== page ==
My first exposure to cupping was seeing the perfectly circular bruises on Michel Phelp’s during the 2016 Summer Olympics. Since then, I have come across it many times in the University of Delaware athletic training room seeing athletes performing exercises with cups suctioned to their back. I have even tried it myself a couple of times to see what the hype was about and if I felt a difference using this type of recovery method.
Figure 1. Michael Phelps swimming with visible cupping markers (bruises) on his shoulders.
Now if you haven’t heard about cupping you may be wondering: what is cupping? Cupping is the application of plastic, glass, bamboo, or ceramics cups  to the skin via suction. The suction can either be created naturally by heating up the inside of the cup using a flame and allowing it to cool on the skin creating negative pressure and lifting/stretching the skin up. The other way to get this pressure is to use a suction device. There are also two types of cupping, similar to needling; there are both wet and dry methods. Dry cupping is exactly the procedure I described above while wet cupping is when small cuts are made on the skin before the cup is applied and blood is drawn out.  The original idea behind this technique was that it was regulating Qi in the body. More recently, people claim that it promotes blood flow and therefore has a positive effect on the healing process, reducing soreness and pain. There are still many who find cupping bizarre and disgusting due to the often dark bruising and the odd look of the skin suctioned into cups. In particular, a Forbes article by Steven Salzberg goes as describes it as “someone giving you a massive hickey, and then doing another dozen or so all over your back, or legs, or wherever ” . So by now, you should have a pretty clear image that while there are many advocates and cupping has been gaining interest (especially if professional athletes on the world stage have used it), there are still many skeptics and people who say it is harmful. Let’s see exactly what the research says about cupping. Is it beneficial? Harmful?
An article published in The Journal of Alternative and Complementary Medicine by a group of Australian and German researchers performed a systematic meta-analysis of clinical trials evaluating the effects of cupping on athletes.  They found 11 valid (according to their criteria) trials with a combined total of 498 participants from China, the United States, Greece, Iran, and the United Arab Emirates. Participants received cupping 1 to 20 times in daily or weekly intervals either alone or in combination with another procedure, like acupuncture. The study found no conclusive results however. Even though there were improvements to the participant’s perception of pain, an increased range of motion, and lower levels of creatine kinase, there were large variations between symptom intensity and recovery measures, and other metrics. There are also some limitations to this study. One of the main concerns is the reliability of the data. The researchers report an unclear or high risk of bias in many of the trials and they also mention that none of the trials reported safety.
Another study published in 2016 in the Journal of Novel Physiotherapies evaluated the effects of various soft tissue mobilization techniques, including cupping, on active myofascial trigger-points in 20 amateur soccer players. Athletes received cupping once a week for three weeks. They found that all techniques used, including cupping, improved pain pressure threshold and pain sensitivity significantly.  The researchers concluded that more research must be done to fully be able to draw a conclusion. Some limitations of the study were the small sample size (n = 20) and that the study was limited to only amateur soccer players. Other studies, including the previously mentioned study viewed multiple different sports instead of one. This also provided a much larger sample size compared to this study.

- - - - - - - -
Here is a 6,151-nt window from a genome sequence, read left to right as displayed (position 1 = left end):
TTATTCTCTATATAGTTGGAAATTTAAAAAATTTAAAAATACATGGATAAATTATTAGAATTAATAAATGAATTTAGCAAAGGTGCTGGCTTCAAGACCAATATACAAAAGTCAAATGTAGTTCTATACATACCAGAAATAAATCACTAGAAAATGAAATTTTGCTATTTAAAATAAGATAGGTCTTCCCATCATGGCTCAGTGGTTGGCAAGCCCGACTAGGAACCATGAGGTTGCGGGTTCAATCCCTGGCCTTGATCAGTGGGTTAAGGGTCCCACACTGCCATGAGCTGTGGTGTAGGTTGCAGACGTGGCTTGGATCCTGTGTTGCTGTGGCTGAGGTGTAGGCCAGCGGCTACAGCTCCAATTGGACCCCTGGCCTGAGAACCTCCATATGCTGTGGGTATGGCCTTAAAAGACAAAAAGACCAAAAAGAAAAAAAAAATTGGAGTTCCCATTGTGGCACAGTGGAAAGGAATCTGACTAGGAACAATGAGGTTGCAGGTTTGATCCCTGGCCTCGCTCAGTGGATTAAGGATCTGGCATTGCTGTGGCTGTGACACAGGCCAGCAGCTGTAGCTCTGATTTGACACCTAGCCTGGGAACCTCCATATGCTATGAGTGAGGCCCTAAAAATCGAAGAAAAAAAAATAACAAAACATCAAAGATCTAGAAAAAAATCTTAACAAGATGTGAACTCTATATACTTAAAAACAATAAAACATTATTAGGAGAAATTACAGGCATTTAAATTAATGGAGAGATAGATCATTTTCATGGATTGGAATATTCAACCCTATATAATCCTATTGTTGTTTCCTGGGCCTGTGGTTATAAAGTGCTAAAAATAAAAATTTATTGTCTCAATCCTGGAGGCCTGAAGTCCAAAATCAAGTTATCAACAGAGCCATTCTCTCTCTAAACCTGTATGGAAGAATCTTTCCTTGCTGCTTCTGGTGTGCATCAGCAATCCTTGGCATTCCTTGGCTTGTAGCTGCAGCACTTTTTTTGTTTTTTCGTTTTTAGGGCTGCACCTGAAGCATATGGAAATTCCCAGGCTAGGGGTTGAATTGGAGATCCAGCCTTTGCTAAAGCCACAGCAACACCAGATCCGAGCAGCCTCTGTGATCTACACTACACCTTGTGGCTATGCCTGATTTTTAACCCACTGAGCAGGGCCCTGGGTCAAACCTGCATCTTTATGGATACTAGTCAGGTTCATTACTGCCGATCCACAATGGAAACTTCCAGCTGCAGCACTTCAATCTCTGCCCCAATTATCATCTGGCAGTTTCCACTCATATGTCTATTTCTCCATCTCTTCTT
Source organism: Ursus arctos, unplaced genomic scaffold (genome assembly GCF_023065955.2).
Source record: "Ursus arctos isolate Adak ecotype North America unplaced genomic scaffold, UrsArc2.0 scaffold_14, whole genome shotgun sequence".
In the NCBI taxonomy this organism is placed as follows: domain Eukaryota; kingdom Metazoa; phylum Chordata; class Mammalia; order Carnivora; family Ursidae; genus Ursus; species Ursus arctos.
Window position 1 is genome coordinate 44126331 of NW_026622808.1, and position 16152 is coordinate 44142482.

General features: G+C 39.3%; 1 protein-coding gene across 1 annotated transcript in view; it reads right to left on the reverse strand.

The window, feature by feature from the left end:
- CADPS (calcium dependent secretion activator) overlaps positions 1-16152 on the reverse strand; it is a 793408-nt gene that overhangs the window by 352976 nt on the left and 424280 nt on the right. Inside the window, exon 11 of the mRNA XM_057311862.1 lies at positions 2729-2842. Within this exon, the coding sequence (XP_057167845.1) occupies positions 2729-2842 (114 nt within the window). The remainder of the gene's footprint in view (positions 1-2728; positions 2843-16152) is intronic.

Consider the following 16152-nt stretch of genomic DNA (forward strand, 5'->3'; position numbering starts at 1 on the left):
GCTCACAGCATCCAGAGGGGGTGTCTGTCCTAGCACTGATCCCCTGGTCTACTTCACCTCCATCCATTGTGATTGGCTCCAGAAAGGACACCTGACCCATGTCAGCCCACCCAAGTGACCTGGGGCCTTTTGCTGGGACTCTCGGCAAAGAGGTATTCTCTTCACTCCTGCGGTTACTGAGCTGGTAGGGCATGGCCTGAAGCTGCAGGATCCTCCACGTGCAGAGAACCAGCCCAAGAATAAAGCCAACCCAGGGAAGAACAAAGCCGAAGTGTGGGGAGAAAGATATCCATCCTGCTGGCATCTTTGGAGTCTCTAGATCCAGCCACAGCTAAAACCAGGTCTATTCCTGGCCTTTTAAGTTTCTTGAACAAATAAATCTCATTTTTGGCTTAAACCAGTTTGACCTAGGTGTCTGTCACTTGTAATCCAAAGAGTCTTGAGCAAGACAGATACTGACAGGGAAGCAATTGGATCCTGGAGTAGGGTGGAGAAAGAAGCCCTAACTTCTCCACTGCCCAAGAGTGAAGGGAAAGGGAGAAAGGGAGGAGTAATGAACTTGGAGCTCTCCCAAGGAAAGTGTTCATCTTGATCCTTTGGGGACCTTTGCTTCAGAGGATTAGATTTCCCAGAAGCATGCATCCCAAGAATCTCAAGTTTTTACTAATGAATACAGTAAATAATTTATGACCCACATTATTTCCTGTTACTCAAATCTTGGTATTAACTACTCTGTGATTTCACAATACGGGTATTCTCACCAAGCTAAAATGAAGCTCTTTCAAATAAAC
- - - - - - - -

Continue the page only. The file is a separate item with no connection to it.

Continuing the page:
Overall, there appears to be no definite answer, at least at this time, on if cupping helps promote healing and reduce pain and muscle soreness. For some, it appears to be beneficial in relieving pain but due to a limited number of studies and the questionable accuracy of others, there is no conclusive data for or against cupping. As the first-mentioned study by Bridgett et. al stated, “ No explicit recommendation for or against the use of cupping for athletes can be made. More studies are necessary for conclusive judgment on the efficacy and safety of cupping in athletes.” .
 NCCIH. “Cupping.” November 2018. Retrieved from: https://www.nccih.nih.gov/health/cupping
 Steven Salzberg. “ The Ridiculous and Possibly Harmful Practice of Cupping”. May 2019. Retrieved from: https://www.forbes.com/sites/stevensalzberg/2019/05/13/the-ridiculous-and-possibly-harmful-practice-of-cupping/#57ce2d2331f3
 Rhianna Bridgett, Petra Klose, Rob Duffield, Suni Mydock, and Romy Lauche.The Journal of Alternative and Complementary Medicine.Mar 2018. 208-219.http://doi.org/10.1089/acm.2017.0191
 Fousekis, Konstantinos et al. “The Effectiveness of Instrument-assisted Soft Tissue Mobilization Technique(ErgonÃÂ© Technique), Cupping and Ischaemic Pressure Techniques in the Treatment of Amateur AthletesÃÂ Myofascial Trigger Points.” (2016).
Questions to Consider:
- Have you ever gotten cupping done? If yes, what are your thoughts? Did you find it beneficial? If no, was there a reason why?
- How do you think studies looking at cupping should compare its effects for the most accurate evaluation? Should they compare across different sports because the benefits should not be sport dependent or within one sport to get a better comparison?